It's easy to get answers about health and nutrition! Just send your question by email to [email protected] and Dr. Harlan will respond to selected questions of general interest. Answers will be posted in the Ask Dr. Gourmet newsletter (sign up now!) and archived in the Ask Dr. Gourmet section of the website.

Please note that the Ask Dr. Gourmet feature is restricted to questions regarding food and nutrition. Due to the many questions we receive, not all questions may be answered. For more specific questions about your individual health, please contact your doctor. About Timothy S. Harlan, MD, FACP, CCMS | Terms of Use | Privacy Policy



Ask Dr. Gourmet

Isn't chicken a low sodium food?

I have mitral valve stenosis and take verapamil and warfarin. I have been looking for low sodium diet books in bookshops for ages, and just by accident came across your site - it's fantastic. I can say after a week of trying your recipes I feel a lot better. I also found that the chicken breast piece I bought from the supermarket had over 500mg of sodium - what is the daily RDA for an adult female? I had thought that chicken was a healthy alternative to beef and lamb - am I wrong?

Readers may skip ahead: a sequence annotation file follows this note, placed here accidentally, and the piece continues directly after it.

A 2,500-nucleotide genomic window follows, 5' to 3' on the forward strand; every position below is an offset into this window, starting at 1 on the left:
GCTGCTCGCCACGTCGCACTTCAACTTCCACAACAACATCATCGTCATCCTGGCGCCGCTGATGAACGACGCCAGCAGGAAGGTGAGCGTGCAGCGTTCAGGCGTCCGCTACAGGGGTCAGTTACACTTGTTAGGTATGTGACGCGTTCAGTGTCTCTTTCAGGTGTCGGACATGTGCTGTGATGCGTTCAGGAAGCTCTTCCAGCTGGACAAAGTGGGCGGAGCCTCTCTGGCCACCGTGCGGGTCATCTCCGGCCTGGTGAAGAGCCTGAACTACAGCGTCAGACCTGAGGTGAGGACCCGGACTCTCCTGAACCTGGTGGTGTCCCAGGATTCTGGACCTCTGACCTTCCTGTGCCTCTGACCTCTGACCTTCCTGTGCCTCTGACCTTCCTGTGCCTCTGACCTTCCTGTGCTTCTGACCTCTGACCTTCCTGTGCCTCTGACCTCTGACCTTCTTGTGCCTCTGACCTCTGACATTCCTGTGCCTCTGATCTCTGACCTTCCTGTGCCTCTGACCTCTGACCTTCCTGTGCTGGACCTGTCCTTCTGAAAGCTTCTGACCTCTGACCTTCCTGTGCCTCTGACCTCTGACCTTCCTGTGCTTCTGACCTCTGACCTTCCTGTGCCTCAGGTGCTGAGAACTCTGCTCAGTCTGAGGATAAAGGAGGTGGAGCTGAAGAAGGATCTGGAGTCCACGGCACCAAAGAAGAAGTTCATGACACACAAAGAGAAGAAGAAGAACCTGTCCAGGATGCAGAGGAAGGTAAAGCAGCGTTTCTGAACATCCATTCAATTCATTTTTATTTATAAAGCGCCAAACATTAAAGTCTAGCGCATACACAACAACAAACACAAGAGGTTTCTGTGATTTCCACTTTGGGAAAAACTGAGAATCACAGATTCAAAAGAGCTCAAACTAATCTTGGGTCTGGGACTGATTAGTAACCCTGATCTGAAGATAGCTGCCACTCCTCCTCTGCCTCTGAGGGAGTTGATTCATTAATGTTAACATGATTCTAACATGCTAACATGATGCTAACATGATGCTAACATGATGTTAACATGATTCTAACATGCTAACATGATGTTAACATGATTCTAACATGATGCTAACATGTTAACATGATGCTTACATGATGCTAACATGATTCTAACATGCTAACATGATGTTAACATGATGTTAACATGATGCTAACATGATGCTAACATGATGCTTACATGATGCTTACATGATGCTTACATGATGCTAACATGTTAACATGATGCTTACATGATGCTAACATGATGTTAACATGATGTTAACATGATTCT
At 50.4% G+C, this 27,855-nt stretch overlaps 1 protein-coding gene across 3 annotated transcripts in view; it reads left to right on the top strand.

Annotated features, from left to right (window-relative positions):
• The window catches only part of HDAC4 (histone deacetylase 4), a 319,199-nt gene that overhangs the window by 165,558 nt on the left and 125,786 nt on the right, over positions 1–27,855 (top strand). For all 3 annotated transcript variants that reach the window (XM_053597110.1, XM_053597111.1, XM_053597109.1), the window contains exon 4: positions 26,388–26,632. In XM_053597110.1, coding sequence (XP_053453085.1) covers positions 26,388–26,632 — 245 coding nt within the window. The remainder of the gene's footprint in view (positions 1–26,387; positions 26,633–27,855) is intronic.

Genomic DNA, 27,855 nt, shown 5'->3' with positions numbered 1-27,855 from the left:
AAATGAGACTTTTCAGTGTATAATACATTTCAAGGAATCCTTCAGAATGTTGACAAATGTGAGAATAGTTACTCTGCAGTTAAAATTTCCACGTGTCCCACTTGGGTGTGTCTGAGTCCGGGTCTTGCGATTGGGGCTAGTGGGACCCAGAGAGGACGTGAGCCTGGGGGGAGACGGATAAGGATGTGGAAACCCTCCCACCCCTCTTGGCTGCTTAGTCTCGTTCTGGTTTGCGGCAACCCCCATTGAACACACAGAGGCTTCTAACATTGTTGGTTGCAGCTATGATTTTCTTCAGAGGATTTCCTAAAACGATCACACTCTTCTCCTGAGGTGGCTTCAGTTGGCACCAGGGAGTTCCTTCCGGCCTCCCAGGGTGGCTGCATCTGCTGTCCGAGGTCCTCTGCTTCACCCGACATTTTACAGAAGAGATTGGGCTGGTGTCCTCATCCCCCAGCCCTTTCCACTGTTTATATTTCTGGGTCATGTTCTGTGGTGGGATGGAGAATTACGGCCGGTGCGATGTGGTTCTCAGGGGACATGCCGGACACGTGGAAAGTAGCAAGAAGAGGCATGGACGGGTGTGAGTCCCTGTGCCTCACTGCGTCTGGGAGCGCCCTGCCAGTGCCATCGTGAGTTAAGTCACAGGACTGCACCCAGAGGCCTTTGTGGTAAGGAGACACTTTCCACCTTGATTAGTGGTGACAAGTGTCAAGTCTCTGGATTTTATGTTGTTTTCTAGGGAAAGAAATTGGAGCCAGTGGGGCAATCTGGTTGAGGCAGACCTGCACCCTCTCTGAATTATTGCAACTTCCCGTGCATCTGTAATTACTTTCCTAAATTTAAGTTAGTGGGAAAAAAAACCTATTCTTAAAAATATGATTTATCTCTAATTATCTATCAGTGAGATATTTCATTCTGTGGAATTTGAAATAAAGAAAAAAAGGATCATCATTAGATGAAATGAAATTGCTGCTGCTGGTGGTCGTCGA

Dr. Gourmet Says....

raw chicken breasts on a cutting board

The recommended daily allowance of sodium for adults is 2,300mg sodium per day, but we do often have our patients with issues such as your mitral valve stenosis on a low sodium diet. Most physicians recommend a 2,000 mg per day diet in such cases, but check with your doctor regarding the level he or she wants you to be at. It may be as low as 1,500 milligrams per day.

I am not sure why the chicken breast you purchased was labelled that way. A 4-ounce chicken breast has about 73 mg of sodium in it naturally. Possibly the one that you chose was pre-prepared with seasonings that contained salt. Check the ingredients section on the package to see if there is added salt.

I applaud you for reading food labels like you are. Becoming more knowledgeable of the foods that you are eating and how much sodium they contain is really smart. If the ingredients don't list salt (or another sodium, like sodium bicarbonate), then the sodium content is naturally occurring in the food.

Thanks for writing,

Timothy S. Harlan, MD, FACP, CCMS
Dr. Gourmet